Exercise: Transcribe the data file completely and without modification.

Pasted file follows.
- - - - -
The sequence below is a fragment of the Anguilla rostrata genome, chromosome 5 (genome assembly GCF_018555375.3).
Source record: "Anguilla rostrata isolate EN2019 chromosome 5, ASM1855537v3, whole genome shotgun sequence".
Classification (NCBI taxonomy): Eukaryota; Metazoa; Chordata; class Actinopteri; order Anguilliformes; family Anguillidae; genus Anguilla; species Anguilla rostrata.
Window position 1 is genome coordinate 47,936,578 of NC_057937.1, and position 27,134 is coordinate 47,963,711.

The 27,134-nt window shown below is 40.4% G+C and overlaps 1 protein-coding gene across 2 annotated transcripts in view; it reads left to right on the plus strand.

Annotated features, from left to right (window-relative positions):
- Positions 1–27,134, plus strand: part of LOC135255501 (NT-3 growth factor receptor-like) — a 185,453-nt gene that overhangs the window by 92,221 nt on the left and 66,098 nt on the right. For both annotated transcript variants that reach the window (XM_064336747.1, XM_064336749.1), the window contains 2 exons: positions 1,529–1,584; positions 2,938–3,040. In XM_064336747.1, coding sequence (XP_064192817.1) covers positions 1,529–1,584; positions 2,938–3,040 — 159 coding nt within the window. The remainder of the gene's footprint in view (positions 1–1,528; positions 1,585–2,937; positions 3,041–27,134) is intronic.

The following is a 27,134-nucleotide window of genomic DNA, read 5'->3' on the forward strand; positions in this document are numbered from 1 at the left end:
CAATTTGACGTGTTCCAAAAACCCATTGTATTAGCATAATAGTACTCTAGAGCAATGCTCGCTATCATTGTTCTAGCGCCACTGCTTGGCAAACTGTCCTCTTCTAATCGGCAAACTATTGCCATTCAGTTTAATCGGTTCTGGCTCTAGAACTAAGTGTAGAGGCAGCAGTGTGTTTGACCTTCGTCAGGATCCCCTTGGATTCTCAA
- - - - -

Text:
The sequence below is a fragment of the Anguilla rostrata genome, chromosome 5 (genome assembly GCF_018555375.3).
Source record: "Anguilla rostrata isolate EN2019 chromosome 5, ASM1855537v3, whole genome shotgun sequence".
Classification (NCBI taxonomy): Eukaryota; Metazoa; Chordata; class Actinopteri; order Anguilliformes; family Anguillidae; genus Anguilla; species Anguilla rostrata.
Window position 1 is genome coordinate 47,936,578 of NC_057937.1, and position 27,134 is coordinate 47,963,711.

The 27,134-nt window shown below is 40.4% G+C and overlaps 1 protein-coding gene across 2 annotated transcripts in view; it reads left to right on the plus strand.

Annotated features, from left to right (window-relative positions):
- Positions 1–27,134, plus strand: part of LOC135255501 (NT-3 growth factor receptor-like) — a 185,453-nt gene that overhangs the window by 92,221 nt on the left and 66,098 nt on the right. For both annotated transcript variants that reach the window (XM_064336747.1, XM_064336749.1), the window contains 2 exons: positions 1,529–1,584; positions 2,938–3,040. In XM_064336747.1, coding sequence (XP_064192817.1) covers positions 1,529–1,584; positions 2,938–3,040 — 159 coding nt within the window. The remainder of the gene's footprint in view (positions 1–1,528; positions 1,585–2,937; positions 3,041–27,134) is intronic.

The following is a 27,134-nucleotide window of genomic DNA, read 5'->3' on the forward strand; positions in this document are numbered from 1 at the left end:
CAATTTGACGTGTTCCAAAAACCCATTGTATTAGCATAATAGTACTCTAGAGCAATGCTCGCTATCATTGTTCTAGCGCCACTGCTTGGCAAACTGTCCTCTTCTAATCGGCAAACTATTGCCATTCAGTTTAATCGGTTCTGGCTCTAGAACTAAGTGTAGAGGCAGCAGTGTGTTTGACCTTCGTCAGGATCCCCTTGGATTCTCAA